Backing Ukraine is causing living costs to soar, the bloc’s chief admitted NATO Secretary General Jens Stoltenberg. © Kenzo TRIBOUILLARD / AFP

Europeans are about to face numerous hardships due to Western support for Kiev, NATO Secretary General Jens Stoltenberg told Germany’s Welt an Sonntag newspaper on Sunday. Despite this, he insisted that the members of the US-led military bloc and their allies should boost their efforts to bolster Ukrainian forces.

In his comments to the newspaper, Stoltenberg admitted that the citizens of Western countries are being negatively affected by the conflict in Ukraine. “Rising food and energy bills mean hard times for many households in Europe,” he said, adding, however, that Europeans “should remember that the people of Ukraine pay with their blood every day.”

The NATO chief also noted that the West could “strengthen Ukraine’s position at the negotiating table if we provide military support to the country.” “The best way to support peace is to support Ukraine,” he stated.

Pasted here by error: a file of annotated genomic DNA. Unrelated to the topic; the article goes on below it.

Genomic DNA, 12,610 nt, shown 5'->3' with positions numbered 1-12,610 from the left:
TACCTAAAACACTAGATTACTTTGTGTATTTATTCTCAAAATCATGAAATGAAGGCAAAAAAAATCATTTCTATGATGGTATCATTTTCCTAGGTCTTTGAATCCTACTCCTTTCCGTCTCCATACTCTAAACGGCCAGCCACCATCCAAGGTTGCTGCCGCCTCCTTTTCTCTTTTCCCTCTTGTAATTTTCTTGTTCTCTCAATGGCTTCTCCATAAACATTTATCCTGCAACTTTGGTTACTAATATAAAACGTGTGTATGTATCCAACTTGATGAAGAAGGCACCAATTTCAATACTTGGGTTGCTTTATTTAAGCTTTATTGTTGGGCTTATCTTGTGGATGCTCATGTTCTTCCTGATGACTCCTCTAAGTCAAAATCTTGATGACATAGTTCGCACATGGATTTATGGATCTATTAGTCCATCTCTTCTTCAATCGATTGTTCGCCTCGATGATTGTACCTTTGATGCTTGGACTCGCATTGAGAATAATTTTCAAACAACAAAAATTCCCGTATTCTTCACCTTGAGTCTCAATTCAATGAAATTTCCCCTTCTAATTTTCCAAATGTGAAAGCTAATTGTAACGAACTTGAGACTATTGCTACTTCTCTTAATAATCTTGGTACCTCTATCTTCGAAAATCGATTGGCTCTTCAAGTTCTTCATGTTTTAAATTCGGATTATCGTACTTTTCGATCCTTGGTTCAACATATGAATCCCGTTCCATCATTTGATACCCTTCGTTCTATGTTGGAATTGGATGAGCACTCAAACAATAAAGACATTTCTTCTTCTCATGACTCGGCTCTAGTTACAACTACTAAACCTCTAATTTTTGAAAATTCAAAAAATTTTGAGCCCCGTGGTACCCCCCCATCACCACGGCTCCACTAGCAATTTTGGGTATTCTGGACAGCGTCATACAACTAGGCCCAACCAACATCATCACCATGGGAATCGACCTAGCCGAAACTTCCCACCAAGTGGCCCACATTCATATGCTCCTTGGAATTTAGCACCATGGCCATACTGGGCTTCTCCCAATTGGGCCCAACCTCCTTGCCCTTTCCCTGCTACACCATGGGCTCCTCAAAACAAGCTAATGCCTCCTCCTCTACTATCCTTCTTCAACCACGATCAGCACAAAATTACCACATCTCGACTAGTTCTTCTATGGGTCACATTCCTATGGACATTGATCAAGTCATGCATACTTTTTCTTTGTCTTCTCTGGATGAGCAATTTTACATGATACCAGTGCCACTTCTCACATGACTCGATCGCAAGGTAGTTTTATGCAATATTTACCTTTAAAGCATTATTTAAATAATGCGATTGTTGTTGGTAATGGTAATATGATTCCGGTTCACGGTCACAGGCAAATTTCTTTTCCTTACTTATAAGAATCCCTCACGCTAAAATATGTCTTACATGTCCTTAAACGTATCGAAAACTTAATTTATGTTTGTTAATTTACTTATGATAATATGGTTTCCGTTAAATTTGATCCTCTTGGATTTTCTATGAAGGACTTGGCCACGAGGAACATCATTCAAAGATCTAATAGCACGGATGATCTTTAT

He praised Germany for the weapons it is sending to Kiev, claiming that they “save lives.”

EU to feel impact of energy crisis for decades – Kremlin EU to feel impact of energy crisis for decades – Kremlin

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EU to feel impact of energy crisis for decades – Kremlin

According to Stoltenberg, Russia will try to use “winter as a weapon” against Ukraine. This statement echoes recent remarks in which he warned that the coming months would be difficult for Kiev.

Russia started targeting Ukrainian energy facilities in early October after accusing Kiev of attacking its critical infrastructure, including the strategic Crimean Bridge.

Western nations imposed new sweeping sanctions on Russia in the wake of Moscow having launched its military operation in Ukraine. The restrictions led to skyrocketing gas prices, thus fueling the burgeoning energy crisis in the EU. This also came as the bloc announced plans to wean itself off of Russian energy.

However, according to Kremlin spokesman Dmitry Peskov, these policies will lead to “very deplorable consequences” for the EU, with up to 20 years of deindustrialization ahead. In early October, he also noted that by relying on expensive energy from the US, the bloc is making its economy “less competitive.” (RT)